us some assurance that in having agreed bill will. be adopted without much discus.. ,
to second reading we are not necessarily sion, but on certain specific matters some
committed to the principle of the bill. With debate is likely to arise. So not only would
that };>rovlsion, . I do not object to the bill I not oppose reference to committee, but I
now being read a second time and referred would facilitate it and indeed urge: it. By
to committee. this course a considerable amount of infor_
Hon; Mr. Roebuck: May I have the indul- mation will be forthcoming which .may be
gence of the house to add a word? If we useful to- members in the other place, par- 1
now give the bill second reading, Mr. Speaker ticularly if, because of the pressure of'
will take note, and all honourable senators other business, the bill comes before them:
will observe, that we are doing so without late in the session. In this way we might
sufficient knowledge of the measure, so that turn the other cheek and set a good example,
when it comes back to the house for third because sometimes bills are received by
reading no rules will be pleaded against us us late in the session and we have to deal
to prevent a thorough discussion at that time. with them without the benefit of any great
amount of discussion in the other hous,e..
Hon. Mr. Vien: That would apply not only
to the bill in the third reading stage but also Hon.- A. MarcoUe: I was of course, very
while it is in committee. The rule is that much inte;rested in the add.ress of the honour~
second reading having been given to a bill, able senator from Toronto-Trinity (Hpn. Mr.
it has been adopted in principle, and we Roebuck). 1 understand that by voting for
should then address ourselves to it clause the second reading we are- not committed
by clause.· Assurarice should be given that to the bill as it stands. It has been stated
we will not be precluded in committee from more than once in this chamber that our
discussing the principle of the bill. giving of second reading to a bill does not
mean that we are Dbligated to adopt it
Hon. Mr. Robertso.n: Honourable senators, until we have had more enlightenment OUi
I am entirely in agreement with what has the subject-m~tter.
been said as to the lack of facilities for the
proper consid,e~a tion of this bill on se'cond I should like to know whether the com~
readiI).g, and I' now give assurance that I mittee 'to whom the bill is to be referred
shall 'do everything in my power. to see. that will 4av~ the' right to call people before it
full opportunity.js given for 'adequate 'con- to give .th~ir o:pinions -on these amendments?
sideration of th,e me-lisure. This is a large This is one of the m·ost important measures
and an important l?UI, and' I' realize how i.vith which we have ever lJ,ad to deal. ~t
necessary it is that every 'opportunity should is not 11 matter of conferring more or less
be_ given for the examination of ·it in -com- ordinary powers; the hill deals i,vUh human
mittee, and for further and perhaps a more rights and affects human liberties;' under_.
enlightened discussion of it on third reading. its provisions persons can be sent to jails,
to reformatories, or otherwise dealt with.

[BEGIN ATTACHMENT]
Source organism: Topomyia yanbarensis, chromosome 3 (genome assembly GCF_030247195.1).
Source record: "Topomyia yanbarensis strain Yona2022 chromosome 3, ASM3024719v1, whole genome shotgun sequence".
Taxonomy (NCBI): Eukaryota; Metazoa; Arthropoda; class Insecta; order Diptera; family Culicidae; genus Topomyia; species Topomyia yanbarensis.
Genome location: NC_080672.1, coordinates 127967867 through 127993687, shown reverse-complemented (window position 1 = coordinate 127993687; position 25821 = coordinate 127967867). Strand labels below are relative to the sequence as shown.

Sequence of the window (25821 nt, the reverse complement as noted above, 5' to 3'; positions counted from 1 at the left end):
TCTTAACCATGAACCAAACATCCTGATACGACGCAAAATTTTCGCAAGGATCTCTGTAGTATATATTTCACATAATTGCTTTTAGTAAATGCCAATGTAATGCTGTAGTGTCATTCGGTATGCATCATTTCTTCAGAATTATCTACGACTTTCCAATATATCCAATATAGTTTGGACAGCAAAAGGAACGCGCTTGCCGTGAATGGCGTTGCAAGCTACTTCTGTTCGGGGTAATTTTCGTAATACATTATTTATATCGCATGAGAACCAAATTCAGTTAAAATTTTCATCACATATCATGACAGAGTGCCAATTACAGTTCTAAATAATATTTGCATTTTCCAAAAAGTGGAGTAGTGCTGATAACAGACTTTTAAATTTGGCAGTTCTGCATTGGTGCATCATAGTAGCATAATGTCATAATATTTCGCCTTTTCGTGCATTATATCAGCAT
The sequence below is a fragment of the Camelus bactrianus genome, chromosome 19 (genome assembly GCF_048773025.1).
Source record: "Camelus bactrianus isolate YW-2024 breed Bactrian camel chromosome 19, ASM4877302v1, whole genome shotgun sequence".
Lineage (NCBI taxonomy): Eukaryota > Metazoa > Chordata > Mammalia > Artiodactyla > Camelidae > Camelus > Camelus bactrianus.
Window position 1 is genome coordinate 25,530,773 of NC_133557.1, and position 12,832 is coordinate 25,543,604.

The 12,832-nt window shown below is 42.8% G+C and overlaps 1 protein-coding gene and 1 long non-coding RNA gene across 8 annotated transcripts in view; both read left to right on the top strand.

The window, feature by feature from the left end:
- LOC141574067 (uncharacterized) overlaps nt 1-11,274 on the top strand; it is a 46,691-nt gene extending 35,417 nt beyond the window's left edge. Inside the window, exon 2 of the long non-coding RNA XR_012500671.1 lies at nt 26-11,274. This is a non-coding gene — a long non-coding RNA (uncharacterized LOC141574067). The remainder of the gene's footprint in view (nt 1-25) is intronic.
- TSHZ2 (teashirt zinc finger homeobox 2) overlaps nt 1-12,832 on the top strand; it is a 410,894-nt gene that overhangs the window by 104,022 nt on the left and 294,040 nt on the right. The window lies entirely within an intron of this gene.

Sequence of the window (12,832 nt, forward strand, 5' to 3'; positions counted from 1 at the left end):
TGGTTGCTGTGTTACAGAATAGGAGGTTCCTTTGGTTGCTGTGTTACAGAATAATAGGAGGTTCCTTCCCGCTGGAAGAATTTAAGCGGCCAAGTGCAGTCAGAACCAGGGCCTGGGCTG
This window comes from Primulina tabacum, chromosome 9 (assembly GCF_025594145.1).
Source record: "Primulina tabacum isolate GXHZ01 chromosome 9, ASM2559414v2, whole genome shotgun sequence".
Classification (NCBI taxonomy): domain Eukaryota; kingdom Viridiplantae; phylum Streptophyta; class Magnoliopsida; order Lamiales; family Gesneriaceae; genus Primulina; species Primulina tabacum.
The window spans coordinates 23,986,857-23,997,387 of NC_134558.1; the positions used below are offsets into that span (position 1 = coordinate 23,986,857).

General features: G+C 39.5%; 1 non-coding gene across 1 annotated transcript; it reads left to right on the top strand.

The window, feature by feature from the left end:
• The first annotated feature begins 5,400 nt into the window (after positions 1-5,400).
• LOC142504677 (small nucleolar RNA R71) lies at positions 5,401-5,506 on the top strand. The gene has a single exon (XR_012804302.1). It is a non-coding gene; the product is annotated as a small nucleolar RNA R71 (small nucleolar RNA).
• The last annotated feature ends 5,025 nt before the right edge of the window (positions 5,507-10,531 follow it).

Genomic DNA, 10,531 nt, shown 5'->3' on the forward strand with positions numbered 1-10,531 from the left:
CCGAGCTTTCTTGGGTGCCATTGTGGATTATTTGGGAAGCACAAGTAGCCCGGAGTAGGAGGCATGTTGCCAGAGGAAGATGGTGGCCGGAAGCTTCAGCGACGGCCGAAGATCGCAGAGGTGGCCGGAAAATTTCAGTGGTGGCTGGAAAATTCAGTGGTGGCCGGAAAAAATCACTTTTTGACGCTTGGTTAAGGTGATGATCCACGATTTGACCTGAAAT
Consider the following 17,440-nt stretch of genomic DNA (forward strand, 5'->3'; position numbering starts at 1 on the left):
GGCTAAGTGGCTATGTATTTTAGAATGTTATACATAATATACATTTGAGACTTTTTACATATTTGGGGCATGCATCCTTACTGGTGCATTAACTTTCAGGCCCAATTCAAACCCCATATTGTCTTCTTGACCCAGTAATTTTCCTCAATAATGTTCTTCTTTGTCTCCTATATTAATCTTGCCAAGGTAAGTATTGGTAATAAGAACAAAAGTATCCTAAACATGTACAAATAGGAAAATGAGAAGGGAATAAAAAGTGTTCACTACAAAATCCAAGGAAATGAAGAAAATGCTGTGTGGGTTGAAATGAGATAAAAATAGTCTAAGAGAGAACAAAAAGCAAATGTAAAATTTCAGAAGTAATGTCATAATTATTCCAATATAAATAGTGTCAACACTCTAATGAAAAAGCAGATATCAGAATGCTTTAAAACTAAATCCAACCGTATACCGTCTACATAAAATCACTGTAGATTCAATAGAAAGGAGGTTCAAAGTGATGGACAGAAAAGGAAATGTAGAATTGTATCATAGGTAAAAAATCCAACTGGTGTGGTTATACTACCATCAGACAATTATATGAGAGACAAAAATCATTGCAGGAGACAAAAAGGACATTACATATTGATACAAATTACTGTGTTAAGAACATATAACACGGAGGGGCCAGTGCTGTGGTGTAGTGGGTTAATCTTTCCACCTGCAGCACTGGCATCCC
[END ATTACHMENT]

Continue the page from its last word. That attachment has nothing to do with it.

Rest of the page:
Some honourable senators may recall that This" morning -I received a letter' from a
before the introcluction of the bin there was lawy'er in Montreal who has long been
some suggestion that we might follow the interested in criminal justice. He· said he
precedent establi~hed.'in 1914 w~en the Rail- thought that he and others who were like~
way Act was considered, and that, in moving minded should have the right to be heard ..
the bilI to committee, 1 might ex.'tertd to the I ask' that the committee shall have the
other place an invitation .to have some of power to send for people or to receive -the
its members join' with us in considering view~ of those who want to app~ar ;before -it..
the measure. I would' have been embar~
rassed had that suggestion been pressed, for Hon. Mr. Robertson: 1 doubt whether
I do not think any particular benefit would anything 1 sayar refrain -from saying will
have accrued; but after some discussion it clothe the committee with more or less power.
was dropped. ~t W9uld seem that our com- than it riow ha·s. My understanding is that
when legislation is referred, to any of our
mittee could proceed more rapidly, with its standing committee$, it is for that committee
work if it did not have to wait from time to decide whether it shall exercise any or
to time on the' convenience of others. How- all of the powers vested in it; and if .it
ever, it is quite possible that members from requires extra powers, the propei' procedure,
the other place and other interested parties 1 suppose, would be to ask the Senat~ for
MAY 15, 1952 275

thein. But it is my impression that the index, though it may not be the kind to which
c'ommittee of its own volition _can do what my honourable friend refers. I understand
the honourable senator has suggested. that the department is preparing -a list of
Hon. Mr. Vien: Those powers are given to the sections which have been changed', and
all standing committees when they are so on.
created, at the beginning of the session.
Hon. Mr. Haig: We have that now. I think
Hon. Mr. Robertson: I think so. Certainly I the honourabl.e senator from Inkerman (Han.
-would not seek to limit their powers by any Mr. Hugessen) wa's correct. We already have,
statement of mine. in the report of· the commissioners, a table
Hon. Mr. Vien; When the bill is sent to com- of the sections of the -present Code and what
mittee it will probably be desirable-though has been done with them. My memory on
-that is for the committee to determine-that ·these matters is that the indexes are never
a rec'ord be taken, in vie\v of the fact that
·tl~is measure was introduced in the Senate.
prepared until after the bills are passed by
parliament. I think that was the case in con-